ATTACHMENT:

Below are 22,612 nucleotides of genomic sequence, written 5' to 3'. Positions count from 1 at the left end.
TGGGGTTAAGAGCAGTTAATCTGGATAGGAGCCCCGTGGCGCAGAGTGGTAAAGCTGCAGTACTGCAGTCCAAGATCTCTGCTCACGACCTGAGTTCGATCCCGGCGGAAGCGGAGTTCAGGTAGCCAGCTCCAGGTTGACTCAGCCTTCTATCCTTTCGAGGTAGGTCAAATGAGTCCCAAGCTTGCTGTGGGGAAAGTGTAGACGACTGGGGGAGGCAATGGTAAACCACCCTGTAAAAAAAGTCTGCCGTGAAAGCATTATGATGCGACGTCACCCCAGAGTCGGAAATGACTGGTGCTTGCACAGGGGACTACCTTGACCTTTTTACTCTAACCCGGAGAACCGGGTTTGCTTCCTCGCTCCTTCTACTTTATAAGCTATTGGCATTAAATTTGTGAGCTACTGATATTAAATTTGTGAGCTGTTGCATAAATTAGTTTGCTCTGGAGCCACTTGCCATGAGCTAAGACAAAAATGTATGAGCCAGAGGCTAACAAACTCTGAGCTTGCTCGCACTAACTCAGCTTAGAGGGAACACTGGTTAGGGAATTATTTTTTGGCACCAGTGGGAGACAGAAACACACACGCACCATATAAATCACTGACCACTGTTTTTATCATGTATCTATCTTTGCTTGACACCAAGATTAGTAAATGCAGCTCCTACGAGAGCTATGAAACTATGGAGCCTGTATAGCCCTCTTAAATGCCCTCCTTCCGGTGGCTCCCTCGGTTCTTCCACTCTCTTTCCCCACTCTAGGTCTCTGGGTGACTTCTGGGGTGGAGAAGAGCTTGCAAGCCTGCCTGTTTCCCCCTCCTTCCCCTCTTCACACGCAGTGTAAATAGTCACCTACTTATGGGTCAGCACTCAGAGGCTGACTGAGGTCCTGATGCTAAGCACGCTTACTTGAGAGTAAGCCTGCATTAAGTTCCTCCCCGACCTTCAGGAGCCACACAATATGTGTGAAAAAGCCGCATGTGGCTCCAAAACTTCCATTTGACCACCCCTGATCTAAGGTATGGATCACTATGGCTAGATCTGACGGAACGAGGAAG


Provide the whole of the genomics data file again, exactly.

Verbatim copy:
Below are 22,612 nucleotides of genomic sequence, written 5' to 3'. Positions count from 1 at the left end.
TGGGGTTAAGAGCAGTTAATCTGGATAGGAGCCCCGTGGCGCAGAGTGGTAAAGCTGCAGTACTGCAGTCCAAGATCTCTGCTCACGACCTGAGTTCGATCCCGGCGGAAGCGGAGTTCAGGTAGCCAGCTCCAGGTTGACTCAGCCTTCTATCCTTTCGAGGTAGGTCAAATGAGTCCCAAGCTTGCTGTGGGGAAAGTGTAGACGACTGGGGGAGGCAATGGTAAACCACCCTGTAAAAAAAGTCTGCCGTGAAAGCATTATGATGCGACGTCACCCCAGAGTCGGAAATGACTGGTGCTTGCACAGGGGACTACCTTGACCTTTTTACTCTAACCCGGAGAACCGGGTTTGCTTCCTCGCTCCTTCTACTTTATAAGCTATTGGCATTAAATTTGTGAGCTACTGATATTAAATTTGTGAGCTGTTGCATAAATTAGTTTGCTCTGGAGCCACTTGCCATGAGCTAAGACAAAAATGTATGAGCCAGAGGCTAACAAACTCTGAGCTTGCTCGCACTAACTCAGCTTAGAGGGAACACTGGTTAGGGAATTATTTTTTGGCACCAGTGGGAGACAGAAACACACACGCACCATATAAATCACTGACCACTGTTTTTATCATGTATCTATCTTTGCTTGACACCAAGATTAGTAAATGCAGCTCCTACGAGAGCTATGAAACTATGGAGCCTGTATAGCCCTCTTAAATGCCCTCCTTCCGGTGGCTCCCTCGGTTCTTCCACTCTCTTTCCCCACTCTAGGTCTCTGGGTGACTTCTGGGGTGGAGAAGAGCTTGCAAGCCTGCCTGTTTCCCCCTCCTTCCCCTCTTCACACGCAGTGTAAATAGTCACCTACTTATGGGTCAGCACTCAGAGGCTGACTGAGGTCCTGATGCTAAGCACGCTTACTTGAGAGTAAGCCTGCATTAAGTTCCTCCCCGACCTTCAGGAGCCACACAATATGTGTGAAAAAGCCGCATGTGGCTCCAAAACTTCCATTTGACCACCCCTGATCTAAGGTATGGATCACTATGGCTAGATCTGACGGAACGAGGAAG